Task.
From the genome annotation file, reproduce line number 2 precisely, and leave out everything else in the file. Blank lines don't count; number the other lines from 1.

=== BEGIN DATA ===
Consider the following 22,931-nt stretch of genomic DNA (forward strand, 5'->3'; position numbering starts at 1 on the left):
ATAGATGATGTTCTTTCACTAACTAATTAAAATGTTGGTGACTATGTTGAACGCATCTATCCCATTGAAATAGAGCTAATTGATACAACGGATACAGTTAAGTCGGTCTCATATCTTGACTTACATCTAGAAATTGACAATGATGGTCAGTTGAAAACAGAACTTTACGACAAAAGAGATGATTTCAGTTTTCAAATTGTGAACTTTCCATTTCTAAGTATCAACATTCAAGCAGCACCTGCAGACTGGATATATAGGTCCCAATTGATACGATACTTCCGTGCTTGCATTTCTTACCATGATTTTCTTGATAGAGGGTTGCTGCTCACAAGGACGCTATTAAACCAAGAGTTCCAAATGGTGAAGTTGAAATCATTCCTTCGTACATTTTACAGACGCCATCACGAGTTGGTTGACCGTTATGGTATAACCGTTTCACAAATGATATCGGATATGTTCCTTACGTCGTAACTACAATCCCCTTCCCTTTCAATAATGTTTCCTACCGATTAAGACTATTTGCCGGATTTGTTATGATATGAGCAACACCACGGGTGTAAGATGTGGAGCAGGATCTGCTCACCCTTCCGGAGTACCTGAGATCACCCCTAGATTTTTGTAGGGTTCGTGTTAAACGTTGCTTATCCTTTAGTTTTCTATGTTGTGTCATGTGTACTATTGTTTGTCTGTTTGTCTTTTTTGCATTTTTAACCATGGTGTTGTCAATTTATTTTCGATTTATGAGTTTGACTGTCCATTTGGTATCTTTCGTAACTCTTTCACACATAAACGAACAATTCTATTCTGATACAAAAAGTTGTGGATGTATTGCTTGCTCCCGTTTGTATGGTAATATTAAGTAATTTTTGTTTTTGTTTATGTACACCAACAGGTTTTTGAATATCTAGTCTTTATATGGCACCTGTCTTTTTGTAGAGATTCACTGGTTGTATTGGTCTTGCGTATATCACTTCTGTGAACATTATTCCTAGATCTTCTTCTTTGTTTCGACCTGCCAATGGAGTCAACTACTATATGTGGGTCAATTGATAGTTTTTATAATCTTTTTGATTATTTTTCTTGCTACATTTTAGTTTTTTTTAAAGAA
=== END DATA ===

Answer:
ATAGATGATGTTCTTTCACTAACTAATTAAAATGTTGGTGACTATGTTGAACGCATCTATCCCATTGAAATAGAGCTAATTGATACAACGGATACAGTTAAGTCGGTCTCATATCTTGACTTACATCTAGAAATTGACAATGATGGTCAGTTGAAAACAGAACTTTACGACAAAAGAGATGATTTCAGTTTTCAAATTGTGAACTTTCCATTTCTAAGTATCAACATTCAAGCAGCACCTGCAGACTGGATATATAGGTCCCAATTGATACGATACTTCCGTGCTTGCATTTCTTACCATGATTTTCTTGATAGAGGGTTGCTGCTCACAAGGACGCTATTAAACCAAGAGTTCCAAATGGTGAAGTTGAAATCATTCCTTCGTACATTTTACAGACGCCATCACGAGTTGGTTGACCGTTATGGTATAACCGTTTCACAAATGATATCGGATATGTTCCTTACGTCGTAACTACAATCCCCTTCCCTTTCAATAATGTTTCCTACCGATTAAGACTATTTGCCGGATTTGTTATGATATGAGCAACACCACGGGTGTAAGATGTGGAGCAGGATCTGCTCACCCTTCCGGAGTACCTGAGATCACCCCTAGATTTTTGTAGGGTTCGTGTTAAACGTTGCTTATCCTTTAGTTTTCTATGTTGTGTCATGTGTACTATTGTTTGTCTGTTTGTCTTTTTTGCATTTTTAACCATGGTGTTGTCAATTTATTTTCGATTTATGAGTTTGACTGTCCATTTGGTATCTTTCGTAACTCTTTCACACATAAACGAACAATTCTATTCTGATACAAAAAGTTGTGGATGTATTGCTTGCTCCCGTTTGTATGGTAATATTAAGTAATTTTTGTTTTTGTTTATGTACACCAACAGGTTTTTGAATATCTAGTCTTTATATGGCACCTGTCTTTTTGTAGAGATTCACTGGTTGTATTGGTCTTGCGTATATCACTTCTGTGAACATTATTCCTAGATCTTCTTCTTTGTTTCGACCTGCCAATGGAGTCAACTACTATATGTGGGTCAATTGATAGTTTTTATAATCTTTTTGATTATTTTTCTTGCTACATTTTAGTTTTTTTTAAAGAA